J. H. & \V. 33. ISE AX.S, f PKOPRiaTORS.
ATLANTA, 61., SATURDAY, JUNE 15, 1878.
r PTT , T>AYQ ■! PEK ANNUM I
1 JliliMb, i IN ADVANCE, f
ORAN6K AND THE
BY W. T. IirMAJ.
Tlie gardens of the West were sung.
And dreamed of by the bards of
Far in the Atlantic, where there
From drooping boughs that fruit
The skies they fabled here enshrine,
The plains of orange, hills ot vine.
Beneath the orange and the vine,
Beneath the lillies where they
Unnumbered treasures wait to
When ye release them from their
Then dig the ore, and search tlio
Enrich the land where grows tha
Behold your fields! this fertile soil
Teems with the virtue hid below;
It needs but steady honest toil,
And all Campania's wealth will
Arise then ! why do ye repine
Along groves of orange, hills of
The plow can make, the pen pre
The treasures that will crown us
We fear no king, no tyrant serve.
We are all monarclis of the West;
Then send your fame from pole to
Men of the orange and the vine !
The moss around your harp-frame
The b* oken chords are useless
Tear off the moss, repair the
And see what melodies will flow. AAf
Or do you think the sacred Nine
Have left the orange and the vine?
The pine tree waves on ev'ry hill,
And sighs to every gentle gale,
Andean its lie >unitul iniif-ic thrill
A’o minstrel’s heart with such a jfitjT**'®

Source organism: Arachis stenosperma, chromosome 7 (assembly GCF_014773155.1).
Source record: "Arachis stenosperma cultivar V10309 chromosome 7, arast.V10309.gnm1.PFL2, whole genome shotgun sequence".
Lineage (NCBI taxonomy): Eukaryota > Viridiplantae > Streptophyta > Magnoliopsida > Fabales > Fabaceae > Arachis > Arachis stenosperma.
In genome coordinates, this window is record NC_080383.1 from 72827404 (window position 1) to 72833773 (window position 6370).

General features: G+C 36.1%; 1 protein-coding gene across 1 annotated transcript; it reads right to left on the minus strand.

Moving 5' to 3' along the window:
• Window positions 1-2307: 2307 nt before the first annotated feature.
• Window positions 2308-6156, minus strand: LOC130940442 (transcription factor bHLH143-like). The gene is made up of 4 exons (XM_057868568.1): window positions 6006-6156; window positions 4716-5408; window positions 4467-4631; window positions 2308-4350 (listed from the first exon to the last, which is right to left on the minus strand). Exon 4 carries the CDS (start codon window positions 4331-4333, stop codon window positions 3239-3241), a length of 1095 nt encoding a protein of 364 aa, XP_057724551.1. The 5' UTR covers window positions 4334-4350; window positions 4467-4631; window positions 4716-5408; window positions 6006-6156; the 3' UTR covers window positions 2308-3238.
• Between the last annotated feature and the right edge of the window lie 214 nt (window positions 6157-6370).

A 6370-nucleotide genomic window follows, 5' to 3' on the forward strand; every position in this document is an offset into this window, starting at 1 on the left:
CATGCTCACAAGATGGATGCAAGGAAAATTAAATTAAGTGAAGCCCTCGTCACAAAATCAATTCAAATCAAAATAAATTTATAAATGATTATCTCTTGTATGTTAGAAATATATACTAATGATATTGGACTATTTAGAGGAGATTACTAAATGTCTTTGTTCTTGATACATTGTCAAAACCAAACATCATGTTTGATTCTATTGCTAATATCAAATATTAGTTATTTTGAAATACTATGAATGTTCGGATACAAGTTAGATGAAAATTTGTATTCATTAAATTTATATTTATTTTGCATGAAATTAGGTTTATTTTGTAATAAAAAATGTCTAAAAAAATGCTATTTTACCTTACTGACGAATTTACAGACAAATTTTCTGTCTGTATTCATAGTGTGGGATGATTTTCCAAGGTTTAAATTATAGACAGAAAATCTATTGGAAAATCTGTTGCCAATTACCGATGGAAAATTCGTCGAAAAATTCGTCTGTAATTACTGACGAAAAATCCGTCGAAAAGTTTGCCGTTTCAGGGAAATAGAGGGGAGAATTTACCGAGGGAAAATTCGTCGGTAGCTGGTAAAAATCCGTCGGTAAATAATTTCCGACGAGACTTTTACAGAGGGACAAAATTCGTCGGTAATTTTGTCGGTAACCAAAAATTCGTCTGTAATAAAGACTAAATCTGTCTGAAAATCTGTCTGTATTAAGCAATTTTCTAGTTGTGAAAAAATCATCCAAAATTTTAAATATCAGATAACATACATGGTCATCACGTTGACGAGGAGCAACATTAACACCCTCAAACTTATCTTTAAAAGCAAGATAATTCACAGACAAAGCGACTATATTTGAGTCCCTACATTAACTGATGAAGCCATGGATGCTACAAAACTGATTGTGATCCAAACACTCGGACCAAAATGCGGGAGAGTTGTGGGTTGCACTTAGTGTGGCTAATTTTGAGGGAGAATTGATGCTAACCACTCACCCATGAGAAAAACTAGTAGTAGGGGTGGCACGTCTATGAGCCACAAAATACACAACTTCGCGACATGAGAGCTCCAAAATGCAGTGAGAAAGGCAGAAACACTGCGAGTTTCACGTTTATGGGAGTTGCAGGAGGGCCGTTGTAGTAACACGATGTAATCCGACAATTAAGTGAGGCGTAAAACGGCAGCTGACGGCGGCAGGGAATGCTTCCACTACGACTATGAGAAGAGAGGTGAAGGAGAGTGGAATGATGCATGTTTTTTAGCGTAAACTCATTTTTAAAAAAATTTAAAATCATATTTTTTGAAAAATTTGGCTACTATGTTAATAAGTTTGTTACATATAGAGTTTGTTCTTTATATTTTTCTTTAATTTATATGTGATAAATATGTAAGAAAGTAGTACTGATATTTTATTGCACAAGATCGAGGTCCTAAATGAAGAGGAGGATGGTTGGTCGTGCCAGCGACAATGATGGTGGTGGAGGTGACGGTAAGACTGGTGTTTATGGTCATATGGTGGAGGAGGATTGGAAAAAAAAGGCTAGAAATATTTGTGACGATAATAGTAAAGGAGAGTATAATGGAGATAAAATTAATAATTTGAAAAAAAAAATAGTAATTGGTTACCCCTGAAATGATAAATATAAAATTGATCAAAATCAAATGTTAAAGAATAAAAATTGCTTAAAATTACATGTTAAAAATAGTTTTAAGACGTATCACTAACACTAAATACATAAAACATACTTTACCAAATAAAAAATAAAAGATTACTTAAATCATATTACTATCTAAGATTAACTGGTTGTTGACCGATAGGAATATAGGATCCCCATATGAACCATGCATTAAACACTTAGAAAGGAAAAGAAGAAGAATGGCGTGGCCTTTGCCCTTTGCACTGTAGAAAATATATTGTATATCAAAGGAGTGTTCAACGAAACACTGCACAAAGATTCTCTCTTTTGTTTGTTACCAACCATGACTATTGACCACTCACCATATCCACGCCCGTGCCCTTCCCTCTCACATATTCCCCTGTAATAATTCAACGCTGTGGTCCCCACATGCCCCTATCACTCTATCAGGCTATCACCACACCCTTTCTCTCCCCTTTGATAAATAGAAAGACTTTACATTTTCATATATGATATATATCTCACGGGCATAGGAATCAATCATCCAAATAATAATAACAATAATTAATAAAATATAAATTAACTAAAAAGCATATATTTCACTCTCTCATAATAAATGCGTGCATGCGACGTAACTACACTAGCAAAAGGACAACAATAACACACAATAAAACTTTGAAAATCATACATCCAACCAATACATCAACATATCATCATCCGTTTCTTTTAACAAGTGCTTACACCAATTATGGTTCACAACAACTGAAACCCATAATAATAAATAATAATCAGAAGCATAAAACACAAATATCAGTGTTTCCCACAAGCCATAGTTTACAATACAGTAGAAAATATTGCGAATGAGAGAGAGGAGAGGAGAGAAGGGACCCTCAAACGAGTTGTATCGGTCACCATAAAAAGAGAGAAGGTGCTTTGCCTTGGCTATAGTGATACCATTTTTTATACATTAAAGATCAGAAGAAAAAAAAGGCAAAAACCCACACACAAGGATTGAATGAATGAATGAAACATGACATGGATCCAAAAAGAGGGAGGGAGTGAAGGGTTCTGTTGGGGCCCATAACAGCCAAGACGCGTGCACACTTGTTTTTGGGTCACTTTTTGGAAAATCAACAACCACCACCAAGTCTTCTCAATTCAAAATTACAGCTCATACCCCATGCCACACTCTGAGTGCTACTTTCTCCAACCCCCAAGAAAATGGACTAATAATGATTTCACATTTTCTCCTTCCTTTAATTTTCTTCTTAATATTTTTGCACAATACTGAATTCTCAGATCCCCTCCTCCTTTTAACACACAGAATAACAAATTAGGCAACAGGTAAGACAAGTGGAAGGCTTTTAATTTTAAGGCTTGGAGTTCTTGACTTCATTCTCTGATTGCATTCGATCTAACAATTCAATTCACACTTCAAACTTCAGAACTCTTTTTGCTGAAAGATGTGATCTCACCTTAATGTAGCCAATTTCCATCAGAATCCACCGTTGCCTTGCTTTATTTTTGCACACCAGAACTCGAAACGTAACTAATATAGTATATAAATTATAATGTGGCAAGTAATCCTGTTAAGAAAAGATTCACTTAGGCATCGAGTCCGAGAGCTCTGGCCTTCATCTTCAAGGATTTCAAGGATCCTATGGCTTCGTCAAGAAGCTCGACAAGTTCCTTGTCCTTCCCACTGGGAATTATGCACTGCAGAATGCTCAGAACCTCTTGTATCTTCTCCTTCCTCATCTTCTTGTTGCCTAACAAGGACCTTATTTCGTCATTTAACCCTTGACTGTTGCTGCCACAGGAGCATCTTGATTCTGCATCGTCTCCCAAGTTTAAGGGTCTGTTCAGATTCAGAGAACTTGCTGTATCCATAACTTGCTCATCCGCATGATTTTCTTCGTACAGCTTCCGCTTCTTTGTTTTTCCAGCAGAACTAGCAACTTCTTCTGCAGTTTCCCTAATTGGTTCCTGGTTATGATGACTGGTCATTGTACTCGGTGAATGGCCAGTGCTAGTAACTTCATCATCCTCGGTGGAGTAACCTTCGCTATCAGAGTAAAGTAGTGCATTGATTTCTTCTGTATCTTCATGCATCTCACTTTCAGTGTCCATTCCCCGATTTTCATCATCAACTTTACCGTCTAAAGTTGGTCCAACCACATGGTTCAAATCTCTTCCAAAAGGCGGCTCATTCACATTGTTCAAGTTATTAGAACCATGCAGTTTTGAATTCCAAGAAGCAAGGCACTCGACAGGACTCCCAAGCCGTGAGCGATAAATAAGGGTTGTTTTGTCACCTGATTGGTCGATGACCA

Which breathes of thoughts and
Where grows the orange and the
the lyre ? then loving
■ your trembling strings
Tiust me inspiring beauties sluno
Best ’neatli the oiangcaud the vine.
f the West,
ion thy mountains
O fair Atlantis
The sun shin
The storms tliemselv
Ere these thy guardain shores are
The stars on thee the brightest
Thee of the orange and the vine!
front, and men in groups in
the yard or on the piazza,
most of them carelessly or
roughly dressed, dusty and
travel-stained, with boots
thrust on over their pants and
minus their coilars or other
neck gear, showing in wime
haste they had leaped on their
horses and ridden here in an
swer to Alver's summons. It
seemed as if the old Confed
erate days had come back —
Cobb’s rough heart was stir
red. ‘Halloo Boys ! where’s
camp ?’ he said as he passed
a group. When he reached
Alver’s house, the yard was
full of men who had been
eating supper, at a long table
spread for them on the back
gallery. Floyd Beese was
helping to wait on them. She
was bringing out a large
white pitcher of milk as Cobb
sauntered up and seated him
self on the edge of the gal
lery. The loess sleeves of
blue muslin fell away Aom
her round arms, her dark
gold hair was breeze-blown
into little rings on her fore
head. She looked a lovely
Hebe, innocent of anything